CBO, JCT share methods for analyzing legislative proposals impacting health insurance coverage

The Congressional Budget Office (CBO) and the Joint Committee on Taxation (JCT) revealed in a recent report how they jointly analyze proposed legislation that would impact health insurance coverage for individuals younger than age 65, detailing how they develop analytic strategies, model a proposal’s effect, and finalize their analysis (CBO Report, February 2018).

Analytic strategy development

First, the CBO and JCT put together an analytic strategy. The agencies formally develop their strategy once the proposed legislation’s specifications become available, an official request for analysis has been made, and the CBO and JCT arrange the time to commence the analysis. However, the agencies also often work informally with Congressional staff during development of the proposal. The agencies begin by reviewing the policy specifications. The CBO and JCT consider how the proposed legislation would impact existing law and how the proposed legislation is different from earlier proposal drafts. The agencies work to verify that the Congressional staff’s intent is reflected in the language and then estimate the legislative effect by, namely, identifying how the proposal could affect health insurance coverage and the federal budget.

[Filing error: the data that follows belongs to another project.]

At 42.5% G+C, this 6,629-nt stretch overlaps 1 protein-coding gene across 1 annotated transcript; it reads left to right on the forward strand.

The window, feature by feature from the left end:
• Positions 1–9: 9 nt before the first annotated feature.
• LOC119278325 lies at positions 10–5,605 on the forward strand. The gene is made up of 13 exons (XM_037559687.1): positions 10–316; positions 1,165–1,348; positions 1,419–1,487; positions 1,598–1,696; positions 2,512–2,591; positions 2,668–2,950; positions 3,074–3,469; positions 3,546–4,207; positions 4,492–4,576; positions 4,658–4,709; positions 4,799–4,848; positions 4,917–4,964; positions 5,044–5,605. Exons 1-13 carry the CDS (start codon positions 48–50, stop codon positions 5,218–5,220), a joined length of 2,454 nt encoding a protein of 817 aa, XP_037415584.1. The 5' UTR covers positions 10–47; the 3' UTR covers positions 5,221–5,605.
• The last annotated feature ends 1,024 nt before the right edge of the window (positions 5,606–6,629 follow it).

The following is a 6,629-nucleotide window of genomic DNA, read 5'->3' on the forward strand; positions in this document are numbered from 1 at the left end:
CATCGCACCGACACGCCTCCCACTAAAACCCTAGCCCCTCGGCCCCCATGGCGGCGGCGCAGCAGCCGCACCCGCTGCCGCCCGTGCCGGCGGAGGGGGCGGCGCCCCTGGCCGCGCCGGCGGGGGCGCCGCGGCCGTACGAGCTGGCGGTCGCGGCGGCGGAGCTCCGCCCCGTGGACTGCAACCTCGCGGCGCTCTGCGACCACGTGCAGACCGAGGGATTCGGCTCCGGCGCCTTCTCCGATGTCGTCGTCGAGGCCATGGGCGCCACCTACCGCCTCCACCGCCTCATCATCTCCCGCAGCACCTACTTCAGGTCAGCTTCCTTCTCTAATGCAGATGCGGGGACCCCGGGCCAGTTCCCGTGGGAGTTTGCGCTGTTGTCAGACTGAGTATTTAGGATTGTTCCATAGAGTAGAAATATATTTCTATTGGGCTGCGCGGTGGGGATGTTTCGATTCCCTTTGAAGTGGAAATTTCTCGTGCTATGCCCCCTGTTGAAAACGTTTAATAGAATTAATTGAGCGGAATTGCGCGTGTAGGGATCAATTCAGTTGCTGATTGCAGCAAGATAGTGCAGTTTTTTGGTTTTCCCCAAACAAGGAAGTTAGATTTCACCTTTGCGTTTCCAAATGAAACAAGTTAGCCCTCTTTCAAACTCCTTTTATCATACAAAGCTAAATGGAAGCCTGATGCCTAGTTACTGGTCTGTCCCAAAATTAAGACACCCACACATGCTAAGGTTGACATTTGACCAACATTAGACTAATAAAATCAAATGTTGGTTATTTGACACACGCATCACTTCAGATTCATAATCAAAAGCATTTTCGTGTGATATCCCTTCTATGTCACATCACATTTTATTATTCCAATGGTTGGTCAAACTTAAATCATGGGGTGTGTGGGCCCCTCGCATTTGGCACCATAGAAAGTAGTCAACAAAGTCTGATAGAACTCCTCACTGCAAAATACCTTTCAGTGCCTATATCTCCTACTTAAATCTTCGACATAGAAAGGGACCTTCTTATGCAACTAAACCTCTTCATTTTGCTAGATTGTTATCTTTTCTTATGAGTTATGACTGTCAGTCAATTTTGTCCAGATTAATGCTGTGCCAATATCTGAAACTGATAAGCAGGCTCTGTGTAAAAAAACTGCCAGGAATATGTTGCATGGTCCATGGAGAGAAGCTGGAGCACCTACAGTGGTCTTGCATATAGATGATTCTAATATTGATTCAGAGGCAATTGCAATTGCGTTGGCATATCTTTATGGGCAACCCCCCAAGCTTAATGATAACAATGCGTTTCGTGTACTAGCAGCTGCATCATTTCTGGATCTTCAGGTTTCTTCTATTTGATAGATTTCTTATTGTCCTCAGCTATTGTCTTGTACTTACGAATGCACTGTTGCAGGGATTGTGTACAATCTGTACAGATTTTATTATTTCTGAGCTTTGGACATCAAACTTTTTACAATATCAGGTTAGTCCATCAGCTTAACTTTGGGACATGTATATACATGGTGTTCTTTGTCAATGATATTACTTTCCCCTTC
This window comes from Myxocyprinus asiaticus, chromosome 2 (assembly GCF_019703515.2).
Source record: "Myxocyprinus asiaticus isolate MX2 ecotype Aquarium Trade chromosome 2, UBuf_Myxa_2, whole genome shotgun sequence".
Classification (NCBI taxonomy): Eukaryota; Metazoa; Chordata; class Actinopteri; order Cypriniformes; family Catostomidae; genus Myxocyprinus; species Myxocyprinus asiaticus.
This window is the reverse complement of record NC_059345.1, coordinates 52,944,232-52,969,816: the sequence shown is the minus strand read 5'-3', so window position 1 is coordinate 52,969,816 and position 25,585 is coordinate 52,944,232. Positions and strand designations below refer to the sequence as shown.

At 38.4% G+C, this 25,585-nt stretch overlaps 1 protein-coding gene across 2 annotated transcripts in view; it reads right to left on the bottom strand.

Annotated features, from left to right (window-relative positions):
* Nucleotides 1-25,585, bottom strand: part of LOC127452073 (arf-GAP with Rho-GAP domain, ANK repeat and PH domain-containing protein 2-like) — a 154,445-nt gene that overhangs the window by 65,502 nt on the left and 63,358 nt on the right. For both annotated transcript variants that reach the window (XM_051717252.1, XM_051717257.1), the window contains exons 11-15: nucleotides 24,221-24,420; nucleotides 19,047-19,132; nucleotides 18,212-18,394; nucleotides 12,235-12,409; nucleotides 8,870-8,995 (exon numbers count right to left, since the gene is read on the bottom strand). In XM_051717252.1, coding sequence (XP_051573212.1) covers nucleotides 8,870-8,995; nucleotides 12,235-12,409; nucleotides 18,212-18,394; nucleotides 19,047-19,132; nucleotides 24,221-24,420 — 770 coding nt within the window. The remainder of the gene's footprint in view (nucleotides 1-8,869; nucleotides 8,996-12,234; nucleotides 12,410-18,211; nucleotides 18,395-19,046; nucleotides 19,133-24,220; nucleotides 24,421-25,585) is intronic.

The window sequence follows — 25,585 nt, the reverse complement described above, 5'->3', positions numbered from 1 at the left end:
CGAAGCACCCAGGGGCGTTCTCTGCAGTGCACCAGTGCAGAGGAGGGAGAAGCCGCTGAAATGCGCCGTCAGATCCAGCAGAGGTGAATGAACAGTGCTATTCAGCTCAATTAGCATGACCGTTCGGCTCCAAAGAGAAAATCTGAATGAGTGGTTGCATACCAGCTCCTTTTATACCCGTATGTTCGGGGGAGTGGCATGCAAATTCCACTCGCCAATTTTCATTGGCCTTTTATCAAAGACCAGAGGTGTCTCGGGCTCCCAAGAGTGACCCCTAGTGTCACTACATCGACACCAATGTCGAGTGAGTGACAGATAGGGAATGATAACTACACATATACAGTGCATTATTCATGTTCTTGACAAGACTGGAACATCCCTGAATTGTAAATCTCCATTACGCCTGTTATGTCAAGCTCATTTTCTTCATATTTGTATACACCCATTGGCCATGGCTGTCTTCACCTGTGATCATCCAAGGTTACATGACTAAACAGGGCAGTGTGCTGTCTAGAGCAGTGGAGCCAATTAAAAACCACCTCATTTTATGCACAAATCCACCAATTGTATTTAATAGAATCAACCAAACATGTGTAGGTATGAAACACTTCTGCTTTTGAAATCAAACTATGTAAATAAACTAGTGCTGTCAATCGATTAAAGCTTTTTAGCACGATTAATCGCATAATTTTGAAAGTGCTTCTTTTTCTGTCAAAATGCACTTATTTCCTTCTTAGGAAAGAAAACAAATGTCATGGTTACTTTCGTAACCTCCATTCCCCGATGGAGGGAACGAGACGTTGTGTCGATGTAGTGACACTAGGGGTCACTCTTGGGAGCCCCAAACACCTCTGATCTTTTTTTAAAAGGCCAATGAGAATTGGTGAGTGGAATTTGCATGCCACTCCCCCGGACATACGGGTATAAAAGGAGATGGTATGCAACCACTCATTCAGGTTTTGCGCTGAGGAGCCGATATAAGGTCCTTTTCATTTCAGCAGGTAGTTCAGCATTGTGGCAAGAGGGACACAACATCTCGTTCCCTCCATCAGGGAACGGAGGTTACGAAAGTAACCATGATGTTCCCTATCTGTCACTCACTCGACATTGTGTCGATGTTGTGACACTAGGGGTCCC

The CBO and JCT focus on the policy changes most likely to impact health insurance coverage or cost, ranging from the straight-forward to the more complex. Another key aspect the agencies consider is timing and what additional “administrative infrastructure” is necessary to bring about the changes of the proposed legislation—and how long it would take to do so. The timing element includes estimates of how other stakeholders (state governments, insurers, employers, etc.) would respond and how long it would take for them to implement the proposed changes. To help with their estimates, the agencies rely on past cases of legislative reform programs. Further, the agencies seek input from outside experts and existing evidence while maintaining the required confidentiality of a proposal.

Proposal effect modeling

Second, the CBO and JCT undertake modelling the impact of the proposed legislation. Primarily, the agencies rely on CBO’s health insurance simulation model (HISIM), Medicaid enrollment and cost models, and JCT’s individual tax model. These models use data on health insurance coverage information for everyone younger than 65, Medicaid enrollment and expenditures, and detailed tax return information. The agencies also draw estimates based on information HISIM cannot project, namely, the behavior of states, employers, and insurers. These initial projections are incorporated as inputs into HISIM (state, employer, and individual enrollee behavior) or assessed outside HISIM (insurer behavior). CBO and JCT also use HISIM to estimate stakeholder responses to new coverage options. Medicaid enrollment and cost projections use HISIM estimates in addition to a more detailed Medicaid model and other methods. JCT usually provides estimates of proposed tax liability changes using its individual tax model.